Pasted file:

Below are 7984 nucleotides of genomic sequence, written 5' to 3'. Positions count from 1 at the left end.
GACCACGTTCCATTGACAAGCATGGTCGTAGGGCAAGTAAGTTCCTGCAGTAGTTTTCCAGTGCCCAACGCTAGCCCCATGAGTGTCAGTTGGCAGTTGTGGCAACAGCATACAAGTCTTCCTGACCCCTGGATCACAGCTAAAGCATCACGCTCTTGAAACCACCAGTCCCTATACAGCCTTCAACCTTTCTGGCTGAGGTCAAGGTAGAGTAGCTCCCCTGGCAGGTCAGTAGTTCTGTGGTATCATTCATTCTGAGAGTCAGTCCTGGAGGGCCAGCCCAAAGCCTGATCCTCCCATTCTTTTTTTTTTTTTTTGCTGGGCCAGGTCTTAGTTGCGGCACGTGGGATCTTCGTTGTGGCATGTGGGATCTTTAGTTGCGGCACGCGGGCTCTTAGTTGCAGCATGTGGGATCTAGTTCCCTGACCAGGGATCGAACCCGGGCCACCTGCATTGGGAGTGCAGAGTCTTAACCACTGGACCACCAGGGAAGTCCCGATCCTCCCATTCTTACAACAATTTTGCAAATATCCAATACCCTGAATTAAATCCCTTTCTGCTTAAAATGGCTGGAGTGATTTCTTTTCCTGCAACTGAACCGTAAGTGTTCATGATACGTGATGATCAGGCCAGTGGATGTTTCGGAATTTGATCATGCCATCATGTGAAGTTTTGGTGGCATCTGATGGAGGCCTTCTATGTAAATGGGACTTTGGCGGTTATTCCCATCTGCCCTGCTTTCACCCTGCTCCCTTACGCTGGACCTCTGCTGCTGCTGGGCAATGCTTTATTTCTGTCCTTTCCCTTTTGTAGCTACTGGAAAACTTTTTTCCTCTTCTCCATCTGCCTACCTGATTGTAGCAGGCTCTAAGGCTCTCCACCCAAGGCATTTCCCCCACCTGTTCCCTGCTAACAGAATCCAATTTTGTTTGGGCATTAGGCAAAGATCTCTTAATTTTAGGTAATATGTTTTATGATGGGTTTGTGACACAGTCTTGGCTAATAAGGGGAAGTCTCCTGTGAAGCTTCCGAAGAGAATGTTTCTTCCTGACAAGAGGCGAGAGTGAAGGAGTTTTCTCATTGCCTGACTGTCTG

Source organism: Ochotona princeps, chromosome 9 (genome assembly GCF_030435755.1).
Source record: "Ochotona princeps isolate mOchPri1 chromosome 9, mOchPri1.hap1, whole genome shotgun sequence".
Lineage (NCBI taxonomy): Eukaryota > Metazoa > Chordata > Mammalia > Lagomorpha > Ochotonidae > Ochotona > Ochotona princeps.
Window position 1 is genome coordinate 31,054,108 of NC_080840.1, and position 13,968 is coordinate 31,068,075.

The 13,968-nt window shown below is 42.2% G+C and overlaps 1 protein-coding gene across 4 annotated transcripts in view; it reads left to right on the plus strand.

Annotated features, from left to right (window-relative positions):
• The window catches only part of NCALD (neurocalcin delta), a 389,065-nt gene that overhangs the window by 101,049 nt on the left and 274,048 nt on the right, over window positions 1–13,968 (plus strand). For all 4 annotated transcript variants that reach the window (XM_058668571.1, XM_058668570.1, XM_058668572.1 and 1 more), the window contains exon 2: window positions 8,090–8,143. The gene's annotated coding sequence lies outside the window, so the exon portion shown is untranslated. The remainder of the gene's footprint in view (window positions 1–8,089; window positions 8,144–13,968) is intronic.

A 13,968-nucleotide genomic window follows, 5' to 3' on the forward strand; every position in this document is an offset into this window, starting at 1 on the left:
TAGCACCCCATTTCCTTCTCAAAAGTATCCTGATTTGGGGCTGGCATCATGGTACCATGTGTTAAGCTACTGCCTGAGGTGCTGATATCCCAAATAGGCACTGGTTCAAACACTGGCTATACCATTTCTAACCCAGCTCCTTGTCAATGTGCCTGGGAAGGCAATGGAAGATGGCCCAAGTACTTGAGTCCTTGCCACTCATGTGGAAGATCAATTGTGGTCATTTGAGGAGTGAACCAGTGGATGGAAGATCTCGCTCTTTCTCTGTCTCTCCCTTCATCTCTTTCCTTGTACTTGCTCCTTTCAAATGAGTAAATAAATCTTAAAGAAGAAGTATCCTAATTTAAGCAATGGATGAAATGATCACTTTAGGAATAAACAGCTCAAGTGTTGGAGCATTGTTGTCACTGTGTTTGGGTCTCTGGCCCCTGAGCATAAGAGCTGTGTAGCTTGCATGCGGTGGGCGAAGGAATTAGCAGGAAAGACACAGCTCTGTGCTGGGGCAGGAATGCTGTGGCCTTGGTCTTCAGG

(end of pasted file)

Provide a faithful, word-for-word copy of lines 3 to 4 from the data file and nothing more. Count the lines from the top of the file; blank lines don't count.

Source organism: Ochotona princeps, chromosome 9 (genome assembly GCF_030435755.1).
Source record: "Ochotona princeps isolate mOchPri1 chromosome 9, mOchPri1.hap1, whole genome shotgun sequence".